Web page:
Group Title: Press bulletin
Title: Winter pruning for withertip
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Permanent Link: http://ufdc.ufl.edu/UF00090358/00001
 Material Information
Title: Winter pruning for withertip
Series Title: Press bulletin
Physical Description: 2 leaves : ; 21 cm.
Language: English
Creator: Fawcett, H. S ( Howard Samuel ), b. 1877
University of Florida -- Agricultural Experiment Station
Publisher: Florida Agricultural Experiment Station
Place of Publication: Gainesville
Publication Date: 1909
 Subjects
Subject: Citrus -- Diseases and pests -- Florida   ( lcsh )
Genre: government publication (state, provincial, terriorial, dependent)   ( marcgt )
non-fiction   ( marcgt )
 Notes
Statement of Responsibility: by H.S. Fawcett.
General Note: Caption title.
General Note: "December 11, 1909."
 Record Information
Bibliographic ID: UF00090358
Volume ID: VID00001
Source Institution: University of Florida
Holding Location: University of Florida
Rights Management: All rights reserved by the source institution and holding location.
Resource Identifier: oclc - 79328895

Full Text



PRESS BULLETIN 133 December 1.1, 1909



Florlda Agrcullural Experiment Sltaton





WINTER PRUNING FOR WITHERTIP
BY H. S. FAWCETT
Withertip is one of the worst fungus diseases of citrus trees in Florida.
In the winter season, diseased trees may be distinguished by the yellowing
and falling of their leaves, the dropping of their fruit, and the dying of their
twigs and branches. A citrus tree affected with withertip will begin to lose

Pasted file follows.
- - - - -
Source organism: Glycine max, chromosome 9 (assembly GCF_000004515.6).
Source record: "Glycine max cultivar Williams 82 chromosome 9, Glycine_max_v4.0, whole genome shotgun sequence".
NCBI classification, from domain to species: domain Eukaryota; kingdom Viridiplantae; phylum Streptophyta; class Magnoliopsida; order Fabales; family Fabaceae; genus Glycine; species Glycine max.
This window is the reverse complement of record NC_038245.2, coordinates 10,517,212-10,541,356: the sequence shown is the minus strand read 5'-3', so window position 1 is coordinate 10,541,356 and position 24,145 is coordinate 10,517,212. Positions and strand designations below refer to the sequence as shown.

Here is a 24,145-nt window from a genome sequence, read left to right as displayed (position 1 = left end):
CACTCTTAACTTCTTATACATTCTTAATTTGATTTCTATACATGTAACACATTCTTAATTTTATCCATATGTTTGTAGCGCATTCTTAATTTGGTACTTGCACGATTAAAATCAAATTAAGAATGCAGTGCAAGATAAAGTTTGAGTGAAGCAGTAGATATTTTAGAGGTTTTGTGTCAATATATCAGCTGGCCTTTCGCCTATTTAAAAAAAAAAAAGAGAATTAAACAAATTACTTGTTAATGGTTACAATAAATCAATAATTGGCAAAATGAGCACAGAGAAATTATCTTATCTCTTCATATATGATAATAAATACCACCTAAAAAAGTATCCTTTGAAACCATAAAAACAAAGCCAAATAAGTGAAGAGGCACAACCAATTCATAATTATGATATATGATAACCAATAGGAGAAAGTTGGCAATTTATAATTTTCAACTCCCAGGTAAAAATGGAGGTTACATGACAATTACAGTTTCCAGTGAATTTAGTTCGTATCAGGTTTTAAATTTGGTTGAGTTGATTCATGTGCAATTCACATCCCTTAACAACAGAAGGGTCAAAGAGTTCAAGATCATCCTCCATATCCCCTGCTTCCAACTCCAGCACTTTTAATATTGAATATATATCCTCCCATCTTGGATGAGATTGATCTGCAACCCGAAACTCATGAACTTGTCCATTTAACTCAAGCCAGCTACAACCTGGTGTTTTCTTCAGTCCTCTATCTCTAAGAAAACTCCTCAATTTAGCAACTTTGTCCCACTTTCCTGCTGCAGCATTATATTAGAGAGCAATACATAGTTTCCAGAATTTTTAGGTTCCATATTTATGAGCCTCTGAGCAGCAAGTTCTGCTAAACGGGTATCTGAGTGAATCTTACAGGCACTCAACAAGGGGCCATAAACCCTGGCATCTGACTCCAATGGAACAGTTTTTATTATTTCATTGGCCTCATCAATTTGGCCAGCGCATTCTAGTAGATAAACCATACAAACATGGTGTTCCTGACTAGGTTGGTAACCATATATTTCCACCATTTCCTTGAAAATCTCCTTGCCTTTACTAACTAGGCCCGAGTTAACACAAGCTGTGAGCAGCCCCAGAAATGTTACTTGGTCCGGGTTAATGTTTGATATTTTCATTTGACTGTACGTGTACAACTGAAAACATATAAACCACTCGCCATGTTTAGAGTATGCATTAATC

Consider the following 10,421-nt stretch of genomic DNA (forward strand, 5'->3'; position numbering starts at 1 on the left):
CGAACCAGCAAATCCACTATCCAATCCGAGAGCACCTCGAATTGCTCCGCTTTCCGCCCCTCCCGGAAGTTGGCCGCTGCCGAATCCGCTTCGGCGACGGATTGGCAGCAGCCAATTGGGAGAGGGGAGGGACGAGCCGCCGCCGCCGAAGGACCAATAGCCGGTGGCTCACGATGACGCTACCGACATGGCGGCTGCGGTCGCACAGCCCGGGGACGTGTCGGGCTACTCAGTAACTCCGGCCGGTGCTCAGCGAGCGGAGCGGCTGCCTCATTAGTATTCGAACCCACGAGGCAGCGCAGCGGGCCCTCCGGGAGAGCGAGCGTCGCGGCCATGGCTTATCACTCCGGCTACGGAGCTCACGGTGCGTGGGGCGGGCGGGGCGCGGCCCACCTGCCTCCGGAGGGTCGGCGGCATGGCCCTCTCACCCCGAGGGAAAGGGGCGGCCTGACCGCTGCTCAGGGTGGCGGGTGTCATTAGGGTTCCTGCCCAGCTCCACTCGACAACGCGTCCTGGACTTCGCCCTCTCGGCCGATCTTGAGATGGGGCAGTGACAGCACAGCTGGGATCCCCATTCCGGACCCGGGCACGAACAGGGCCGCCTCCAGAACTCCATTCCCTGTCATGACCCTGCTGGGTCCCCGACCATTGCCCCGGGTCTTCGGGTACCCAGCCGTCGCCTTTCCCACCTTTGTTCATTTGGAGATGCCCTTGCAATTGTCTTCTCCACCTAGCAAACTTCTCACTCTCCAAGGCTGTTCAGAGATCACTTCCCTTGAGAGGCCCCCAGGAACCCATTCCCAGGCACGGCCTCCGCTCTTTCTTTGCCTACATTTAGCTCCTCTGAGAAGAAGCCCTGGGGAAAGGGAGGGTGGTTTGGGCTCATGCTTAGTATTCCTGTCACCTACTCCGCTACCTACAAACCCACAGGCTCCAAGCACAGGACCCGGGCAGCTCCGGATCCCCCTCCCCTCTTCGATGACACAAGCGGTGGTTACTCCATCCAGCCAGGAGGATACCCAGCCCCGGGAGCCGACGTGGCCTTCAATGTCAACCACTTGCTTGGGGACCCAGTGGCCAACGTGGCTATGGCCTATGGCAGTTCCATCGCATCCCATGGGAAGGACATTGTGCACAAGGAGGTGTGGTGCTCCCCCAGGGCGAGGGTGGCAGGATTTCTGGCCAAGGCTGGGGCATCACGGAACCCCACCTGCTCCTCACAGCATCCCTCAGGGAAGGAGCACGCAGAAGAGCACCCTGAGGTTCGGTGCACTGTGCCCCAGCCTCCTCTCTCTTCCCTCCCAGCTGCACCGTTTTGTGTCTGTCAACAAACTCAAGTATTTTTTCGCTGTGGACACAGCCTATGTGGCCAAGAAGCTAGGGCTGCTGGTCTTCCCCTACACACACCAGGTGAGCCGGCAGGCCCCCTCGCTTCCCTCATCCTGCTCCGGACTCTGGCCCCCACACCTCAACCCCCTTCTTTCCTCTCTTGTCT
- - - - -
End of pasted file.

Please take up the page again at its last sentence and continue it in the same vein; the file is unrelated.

its inside leaves. The outer leaves then turn yellow and fall, leaving many
bare and discolored branches. The fruit also drops, with or without spotting.
HOW TO PRUNE
The important thing in pruning is to cut out enough of the wood, in order
to get rid, not only of the bare branches, but also of all the branches that
show even a slight sign of the disease. In severe cases of withertip, there
are seen, in addition to bare branches, many limbs on which the yellowish
leaves are about to fall. Close examination will show that the disease is
slowly making its way back and poisoning 'these limbs. This poisoning may
start from an infection at the tip, orfrom an infection on a side branch lower
down, from which the poisonous effect has spread to the main limb. Some-
times only one side of a tree, or only one branch, is severely affected; while
the remaining part of the tree is uninjured. Whatever may be the conditions,
it is important to get rid of these poisoned limbs. All limbs that show the
beginnings of the disease must be taken out. 'Drastic measures must be em-
ployed, and many bearing limbs may have to be sacrificed. To prune only
half-heartedly may make matters worse, rather than better, When pruning,
care should be taken to make smooth cuts, usually at the base of a branch or
limb, so as not to leave any projecting stubs, in which infection is almost sure
to start again. After pruning, paint the larger cut surfaces with carbolineum
or pine tar.
The grove should be given unusual care after a severe pruning of this
kind. It should be fertilized, so as to bring about a vigorous healthy growth,
and to render the trees resistant to further attacks of the fungus.
WHEN TO PRUNE
Winter pruning for withertip should be done between the middle of De-
cember and the middle of January. It is important not to delay the work be-
yond this date. Do not prune while the new growth is putting out, for this is


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almost sure to result in injury rather than benefit. Begin the work at once,
and do not consider the looks of the trees, but take out everything that shows
the presence of the disease.
The beneficial results already obtained on hundreds of acres of groves
treated'4n this way, under the direction of Experiment Station workers, have
proved the effectiveness of this treatment.
OTHER EFFECTS OF WITHERTIP
Different results of the attack of the withertip fungus are seen at other
seasons of the year. These vary according to weather conditions and the
part of the tree affected, and need different treatment. Some of these
effects of the disease are: (1) dropping of bloom; (2) browning of tender
leaves; (3) brown spotting of older leaves; (4) spotting of fruit; and (5)
tear-staining of fruit.

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